October 23, 2014 From rOpenSci (https://ropensci.org/blog/2014/10/23/introducing-rocker/). Except where otherwise noted, content on this site is licensed under the CC-BY license.
You only know two things about Docker. First, it uses Linux containers. Second, the Internet won’t shut up about it.
– attributed to Solomon Hykes, Docker CEO
Docker is a relatively new open source application and service, which is seeing interest across a number of areas. It uses recent Linux kernel features (containers, namespaces) to shield processes. While its use (superficially) resembles that of virtual machines, it is much more lightweight as it operates at the level of a single process (rather than an emulation of an entire OS layer). This also allows it to start almost instantly, require very little resources and hence permits an order of magnitude more deployments per host than a virtual machine.
Docker offers a standard interface to creation, distribution and deployment. The shipping container analogy is apt: just how shipping containers (via their standard size and “interface”) allow global trade to prosper, Docker is aiming for nothing less for deployment. A Dockerfile provides a concise, extensible, and executable description of the computational environment. Docker software then builds a Docker image from the Dockerfile. Docker images are analogous to virtual machine images, but smaller and built in discrete, extensible and reuseable layers. Images can be distributed and run on any machine that has Docker software installed—including Windows, OS X and of course Linux. Running instances are called Docker containers. A single machine can run hundreds of such containers, including multiple containers running the same image.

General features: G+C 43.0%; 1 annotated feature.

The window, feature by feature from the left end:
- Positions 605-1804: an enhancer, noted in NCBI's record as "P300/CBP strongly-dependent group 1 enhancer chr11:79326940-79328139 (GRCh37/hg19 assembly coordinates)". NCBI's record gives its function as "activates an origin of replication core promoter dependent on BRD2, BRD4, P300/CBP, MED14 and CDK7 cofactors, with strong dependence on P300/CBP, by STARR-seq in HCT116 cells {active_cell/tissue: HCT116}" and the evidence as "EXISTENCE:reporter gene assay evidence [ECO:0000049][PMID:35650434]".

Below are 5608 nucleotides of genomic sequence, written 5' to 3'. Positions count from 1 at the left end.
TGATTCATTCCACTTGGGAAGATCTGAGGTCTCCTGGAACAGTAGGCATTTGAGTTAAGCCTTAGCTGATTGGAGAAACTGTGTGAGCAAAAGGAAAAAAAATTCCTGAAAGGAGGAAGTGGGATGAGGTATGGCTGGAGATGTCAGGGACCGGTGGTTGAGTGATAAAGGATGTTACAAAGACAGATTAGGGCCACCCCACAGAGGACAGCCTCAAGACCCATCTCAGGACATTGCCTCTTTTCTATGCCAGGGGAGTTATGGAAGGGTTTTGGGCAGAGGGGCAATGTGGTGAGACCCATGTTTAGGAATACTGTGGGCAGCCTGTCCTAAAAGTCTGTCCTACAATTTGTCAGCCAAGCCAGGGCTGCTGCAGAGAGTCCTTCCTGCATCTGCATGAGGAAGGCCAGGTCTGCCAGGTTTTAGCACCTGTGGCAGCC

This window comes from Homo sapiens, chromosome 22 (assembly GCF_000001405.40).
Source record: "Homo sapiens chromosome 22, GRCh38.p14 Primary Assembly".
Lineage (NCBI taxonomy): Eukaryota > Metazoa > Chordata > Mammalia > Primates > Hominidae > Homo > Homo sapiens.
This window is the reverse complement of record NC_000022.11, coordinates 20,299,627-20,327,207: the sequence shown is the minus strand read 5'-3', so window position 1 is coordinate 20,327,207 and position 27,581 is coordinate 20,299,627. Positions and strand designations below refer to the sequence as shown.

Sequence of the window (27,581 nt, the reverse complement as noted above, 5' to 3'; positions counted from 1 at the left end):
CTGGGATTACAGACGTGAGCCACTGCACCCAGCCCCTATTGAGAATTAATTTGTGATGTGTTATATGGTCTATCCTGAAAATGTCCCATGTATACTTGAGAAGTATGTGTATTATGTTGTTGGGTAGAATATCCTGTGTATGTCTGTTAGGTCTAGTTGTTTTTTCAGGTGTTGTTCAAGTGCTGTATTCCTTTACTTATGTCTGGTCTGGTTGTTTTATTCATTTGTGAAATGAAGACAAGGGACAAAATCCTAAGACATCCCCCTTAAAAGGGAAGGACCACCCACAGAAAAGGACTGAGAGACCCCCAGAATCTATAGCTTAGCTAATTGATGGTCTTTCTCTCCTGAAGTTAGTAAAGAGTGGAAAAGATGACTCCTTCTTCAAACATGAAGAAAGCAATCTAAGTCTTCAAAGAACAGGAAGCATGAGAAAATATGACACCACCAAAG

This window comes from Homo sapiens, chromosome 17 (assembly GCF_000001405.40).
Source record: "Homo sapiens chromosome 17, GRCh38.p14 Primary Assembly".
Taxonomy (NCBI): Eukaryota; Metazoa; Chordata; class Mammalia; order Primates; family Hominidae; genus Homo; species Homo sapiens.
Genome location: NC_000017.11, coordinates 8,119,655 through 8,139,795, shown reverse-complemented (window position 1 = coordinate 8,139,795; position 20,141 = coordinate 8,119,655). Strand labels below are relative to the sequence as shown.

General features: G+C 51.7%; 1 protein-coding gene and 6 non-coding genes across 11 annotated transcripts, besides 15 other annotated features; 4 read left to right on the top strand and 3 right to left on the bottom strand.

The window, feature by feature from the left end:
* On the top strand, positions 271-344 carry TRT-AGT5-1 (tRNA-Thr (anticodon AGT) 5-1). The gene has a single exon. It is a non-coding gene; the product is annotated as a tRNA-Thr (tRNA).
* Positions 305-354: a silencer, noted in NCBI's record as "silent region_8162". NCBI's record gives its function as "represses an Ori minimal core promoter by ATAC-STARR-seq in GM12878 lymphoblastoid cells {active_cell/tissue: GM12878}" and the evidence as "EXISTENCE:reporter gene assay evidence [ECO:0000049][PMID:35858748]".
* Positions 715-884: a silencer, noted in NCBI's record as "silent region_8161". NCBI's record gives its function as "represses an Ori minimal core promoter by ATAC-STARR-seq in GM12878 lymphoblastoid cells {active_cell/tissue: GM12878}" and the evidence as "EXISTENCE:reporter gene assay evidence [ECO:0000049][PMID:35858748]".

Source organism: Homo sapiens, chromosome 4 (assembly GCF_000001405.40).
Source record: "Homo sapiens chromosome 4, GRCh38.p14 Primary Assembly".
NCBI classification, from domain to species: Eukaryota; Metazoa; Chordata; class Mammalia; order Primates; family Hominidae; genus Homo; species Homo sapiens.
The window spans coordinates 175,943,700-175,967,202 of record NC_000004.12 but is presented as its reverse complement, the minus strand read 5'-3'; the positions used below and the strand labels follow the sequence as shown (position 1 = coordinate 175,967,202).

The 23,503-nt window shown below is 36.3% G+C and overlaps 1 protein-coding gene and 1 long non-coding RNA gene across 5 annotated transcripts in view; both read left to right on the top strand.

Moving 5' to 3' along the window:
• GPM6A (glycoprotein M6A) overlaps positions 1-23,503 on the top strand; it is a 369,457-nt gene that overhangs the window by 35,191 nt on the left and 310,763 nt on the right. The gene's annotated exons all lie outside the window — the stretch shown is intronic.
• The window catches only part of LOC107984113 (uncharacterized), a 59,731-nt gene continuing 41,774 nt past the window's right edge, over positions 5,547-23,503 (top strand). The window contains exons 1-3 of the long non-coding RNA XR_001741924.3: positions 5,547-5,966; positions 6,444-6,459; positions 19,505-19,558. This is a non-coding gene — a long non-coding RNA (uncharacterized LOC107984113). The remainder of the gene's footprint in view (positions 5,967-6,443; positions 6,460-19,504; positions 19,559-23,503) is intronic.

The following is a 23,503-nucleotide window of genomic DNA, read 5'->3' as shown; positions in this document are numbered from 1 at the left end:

There are many good tutorials and introductory materials on Docker on the web. The official online tutorial is a good place to start; this post can not go into more detail in order to remain short and introductory.
At its core, Rocker is a project for running R using Docker containers. We provide a collection of Dockerfiles and pre-built Docker images that can be used and extended for many purposes.
The Rocker project develops the following containers in the core Rocker repository
We have settled on these three core images after earlier work in repositories such as docker-debian-r and docker-ubuntu-r.
Within the Rocker-org organization on GitHub, we are also working on
Other repositories will probably be added as new needs and opportunities are identified.
The Rocker effort supersedes and replaces earlier work by Dirk (in the docker-debian-r and docker-ubuntu-r GitHub repositories) and Carl. Please use the Rocker GitHub repo and Rocker Containers from Docker.com going forward.
We intend to follow-up with more posts detailing usage of both the source Dockerfiles and binary containers on different platforms.
Rocker containers are fully functional. We invite you to take them for a spin. Bug reports, comments, and suggestions are welcome; we suggest you use the GitHub issue tracker.
We are very appreciative of all comments received by early adopters and testers. We also would like to thank RStudio for allowing us the redistribution of their RStudio Server binary.